There are two reasons I believe Tony Kornheiser should start writing again.
1) Columnettes aside, I still enjoyed his later pieces for The Washington Post. Many of you make snarky comments about these pieces, and that’s fine, but he was doing something for the sports section that no one has been able to do since.
2) Every time I mention his name in a blog item, it gets great traffic. So obviously people are still willing to click on his name.
And thus, a follow up to Wednesday’s item in which Bill Simmons confirmed he is attempting to recruit Kornheiser to write for ESPN.com. Kornheiser had Simmons on his ESPN 980 show on Thursday, and he publicly promised that he would try.
“I promised you I would try,” Kornheiser said. “I promised you I would try. And I will try.”
“And I believe you,” Simmons said. “By the way, you don’t have to be just constricted to sports. You could write about the Killing if you want.”
“Love The Killing, but I’m a bad writer,” Kornheiser said. “And I’m not as smart as I used to be.”
“Stop it,” Simmons instructed, and the segment soon ended. So there you have it. They gave each other a pledge — Unheard of, absurd. They gave each other a pledge? Unthinkable.
Anyhow, earlier in the segment, Simmons discussed his attempts to recruit the writer William Goldman, and then played supportive therapist to Kornheiser’s neurotic patient.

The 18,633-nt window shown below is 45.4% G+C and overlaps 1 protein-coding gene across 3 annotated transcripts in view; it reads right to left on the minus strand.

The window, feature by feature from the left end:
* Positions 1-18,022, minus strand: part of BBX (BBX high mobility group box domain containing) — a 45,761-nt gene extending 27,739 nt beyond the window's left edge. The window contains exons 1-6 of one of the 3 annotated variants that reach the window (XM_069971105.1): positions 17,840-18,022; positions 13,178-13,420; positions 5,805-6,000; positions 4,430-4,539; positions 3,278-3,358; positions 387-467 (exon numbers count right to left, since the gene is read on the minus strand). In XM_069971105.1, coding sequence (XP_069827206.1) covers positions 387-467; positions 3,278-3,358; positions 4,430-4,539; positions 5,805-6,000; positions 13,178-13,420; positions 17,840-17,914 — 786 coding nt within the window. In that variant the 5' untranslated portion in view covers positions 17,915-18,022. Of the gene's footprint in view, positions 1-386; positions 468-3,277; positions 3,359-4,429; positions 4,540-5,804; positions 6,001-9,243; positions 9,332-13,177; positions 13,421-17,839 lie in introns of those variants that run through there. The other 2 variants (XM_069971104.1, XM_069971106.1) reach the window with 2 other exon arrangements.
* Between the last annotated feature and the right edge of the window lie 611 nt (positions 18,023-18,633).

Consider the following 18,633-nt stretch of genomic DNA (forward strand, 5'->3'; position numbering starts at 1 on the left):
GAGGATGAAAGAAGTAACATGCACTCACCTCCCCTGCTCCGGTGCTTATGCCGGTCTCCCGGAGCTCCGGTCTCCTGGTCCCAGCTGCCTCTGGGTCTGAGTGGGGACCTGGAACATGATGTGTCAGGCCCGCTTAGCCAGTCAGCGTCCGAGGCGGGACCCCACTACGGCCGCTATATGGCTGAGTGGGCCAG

Simmons: “You’re a much bigger issue, because when you sit in front of your computer and stare at an empty Word document, you actually break out in a cold sweat.”
Kornheiser: “That’s right.”
Simmons: “So I have to rehabilitate your confidence and keep talking you up, because I know you have stuff to say still.”
Kornheiser: “I don’t know. I mean, these fingers don’t type....”
Simmons: “You are a good writer. You’re a great writer.”
Kornheiser: “I was good. I’m no longer any good.”
Simmons: “Well listen. Your e-mails are entertaining, so it can’t be like you totally lost it.”
Kornheiser: “No, but I will happily send you e-mails and happily chat with you, but writing....You know, Tony LaRussa gets shingles. That could happen to me.”
Simmons: “Here’s my theory, and I think you and Goldman have the same issue. I think you both think you still can write, but there’s like a 20 percent thing inside you that’s saying ‘No, I’m gonna start typing, and nothing’s gonna be there, and then I’ll know definitively that I’m not a writer any more.’ So you don’t even want to try. So in your head, it’s like ‘I can still secretly write, but I don’t want to.’ ”
Kornheiser: “I watched this happen with people I respect. I watched it happen with two people, and I will mention their names. Roger Kahn and Gay Talese. Gay Talese was about the greatest newspaper and magazine writer I ever saw, and then I read stuff when he hadn’t written in while, I read some stuff that wasn’t quite as good as it used to be. The same was true with Roger Kahn. And I was faking people for years. I mean, I know I stink. I just don’t want to go out there and let everybody see it.”
Simmons: “But you still have, like, five or six things per year that I think you could write that would be original and interesting and be something that only you could write.”
Kornheiser: “Well, the only thing that I could write definitely that nobody else can say is ‘My name is Tony Kornheiser.’ And other than that....I don’t know. I don’t know, Bill.”